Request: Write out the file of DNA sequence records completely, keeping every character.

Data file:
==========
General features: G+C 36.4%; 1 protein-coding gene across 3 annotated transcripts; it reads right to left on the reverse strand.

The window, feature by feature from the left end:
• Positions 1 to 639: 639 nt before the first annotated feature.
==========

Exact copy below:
General features: G+C 36.4%; 1 protein-coding gene across 3 annotated transcripts; it reads right to left on the reverse strand.

The window, feature by feature from the left end:
• Positions 1 to 639: 639 nt before the first annotated feature.